I was both surprised and reaffirmed when I learned the Session 9.9 29er has 190mm of travel. As mentioned above, I don’t look at the details of a bike before riding it. Clearly I can’t be totally unaware of what some bikes offer, but I try to avoid the spec sheet until after my testing, or sometimes mid-test if something doesn’t feel right. I want to be open minded and let the bike speak to me during the test period without my brain telling me what I should be feeling based on a chart.
The shortened travel wasn’t something I completely noticed during my test rides, but in hindsight it made sense. What I mean by that is, the bike rode differently than the 27.5 and 26-inch Sessions when it came to landing drops or larger jumps. It did not feel harsh by any means, it just had a firmer feel that I attributed to more progression in the tune. I reached full travel every run during my testing, but never felt harsh hits or that I was out of travel. That doesn’t mean I wouldn’t like more though. If possible, I’d love to see this bike with 195mm or even 200mm of travel.
So how does it ride with those big wheels and shorter travel? Like a daggum rocket ship! I rode a demo bike briefly in Whistler Bike Park. It was slack, low and certainly better than some of the other bikes I rode that week, but I wanted more. It was a well-worn demo bike and I knew the understeer and suspension issues I experienced were tunable. Before hopping on the chairlift for my first ride, I got sacrilegious. I put the Mino Link in the High mode! Since I wasn’t dropping into Val Di Sole, I figured I had the ability to navigate the terrain I was about to ride with a head angle more nimble than 62.1 degrees.
What I felt on that first ride was pure magic. I had no understeer, the bike stood up a bit taller, was a little bit shorter and put me right where I wanted to be – in a position to command the bike. That first ride was the beginning of what I hope is a long relationship (Wink wink, Trek can I keep it?) I only spent about two runs tweaking suspensin and quickly settled in on my tune. As my speed increased with familiarization to the bike, I added about five more PSI and 2-3 clicks of compression depending on the track.
I’m not always a fan of the Fox 40, as it can ride a bit stiff and beat up my hands, but this fork feels buttery smooth and the rear shock is the same. I actually found that running a little bit more sag was preferred for my riding style and terrain. I don’t live for the jump lines, instead preferring the natural steeps and chunky stuff with natural gaps. The softer spring rate kept me on the ground when I wanted, but added compression prevented me from blowing through travel when I didn’t. I’m sure this softer set up is also why I was reaching bottom out on all my race-paced test runs, but this isn’t a bad thing according to some schools of thought. The trade off for regularly using all the travel is insane traction and confidence, well above what many other bikes have offered me.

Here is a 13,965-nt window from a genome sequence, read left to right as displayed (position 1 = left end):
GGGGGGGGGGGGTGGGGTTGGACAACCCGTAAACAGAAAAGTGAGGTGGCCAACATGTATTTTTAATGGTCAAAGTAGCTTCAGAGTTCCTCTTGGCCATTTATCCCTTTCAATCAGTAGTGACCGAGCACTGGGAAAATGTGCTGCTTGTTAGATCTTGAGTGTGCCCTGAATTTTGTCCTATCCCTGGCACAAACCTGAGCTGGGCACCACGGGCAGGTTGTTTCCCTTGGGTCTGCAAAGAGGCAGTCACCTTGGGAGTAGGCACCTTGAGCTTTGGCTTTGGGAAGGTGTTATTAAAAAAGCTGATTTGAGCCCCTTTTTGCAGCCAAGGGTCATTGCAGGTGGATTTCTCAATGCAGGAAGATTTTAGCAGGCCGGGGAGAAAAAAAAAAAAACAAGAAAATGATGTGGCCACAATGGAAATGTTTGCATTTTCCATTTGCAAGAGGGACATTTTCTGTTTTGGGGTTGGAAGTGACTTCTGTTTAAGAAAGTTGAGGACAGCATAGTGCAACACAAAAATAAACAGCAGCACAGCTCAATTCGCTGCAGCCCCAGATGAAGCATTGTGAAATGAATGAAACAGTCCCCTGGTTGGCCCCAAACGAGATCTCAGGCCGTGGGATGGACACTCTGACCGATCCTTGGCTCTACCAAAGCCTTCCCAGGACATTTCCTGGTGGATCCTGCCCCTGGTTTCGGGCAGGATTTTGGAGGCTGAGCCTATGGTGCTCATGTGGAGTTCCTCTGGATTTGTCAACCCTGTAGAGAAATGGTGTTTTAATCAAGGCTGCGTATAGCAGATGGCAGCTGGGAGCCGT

While the suspension performance is a highlight of the Session 9.9 29, the thing that blew me away is the out and out speed of the bike. Specifically, how fast it gets up to speed. I took two practice runs down a newer trail at Mt. Bachelor that is a steep fall line and navigates everything from lava rock to flat, loose turns, massive ruts and very aggressive roots. During my sighting laps I’d inspect lines, erosion changes, etc. Every time I hopped back on the Session 29 and let off the brakes I was instantly back up to speed, like I’d never stopped. No pedal strokes needed, the bike just picked up steam and charged down the trail like I was trying to scare myself!
The larger wheels are definitely noticeable and something I was very aware of every time I got on the bike. This is both good and not so good. The bike feels a bit larger and gives me a feeling of being right in the middle of two massive steamrollers. Benefits of the big wheels are plentiful, as the bike is beyond stable and allows for errors in line selection or lazy riding while still maintaining top speed because the added roll-over ability offers a larger margin of error. However, if you screw up the entry to a tight turn like a switchback, the length and big wheels will not treat you well. Swinging wide is the way to go, but if you live to jackknife corners like you’re always being filmed for an Instagram edit, you’ll have your work cut out for you.
Another noteworthy point is the seat height. I’m not quite six foot and rode a size large and had to cut quite a bit off the seat post. If you think of DH bike seat post heights by comparing a World Cup racer to a FEST Series rider, you’ll know that there is a big difference in riding style. This bike is most definitely a racer as the larger wheels don’t allow for a totally slammed post, and this may be an issue for riders with short legs, especially if you’re a big jumper. Which is another place that the Session 9.9 29er didn’t completely blow me away.
Downhill bikes are very purpose specific tools, and this is very clearly a race rig, so I didn’t expect it to be a whip machine. I’m not Brendan Fairclough or some amazing rider, but the added rotational mass was definitely noted when I wanted to make quick changes in the air. Still, the 34.91-pound weight and poppy suspension feel kept me more than happy when I was playing around on the jumpy stuff.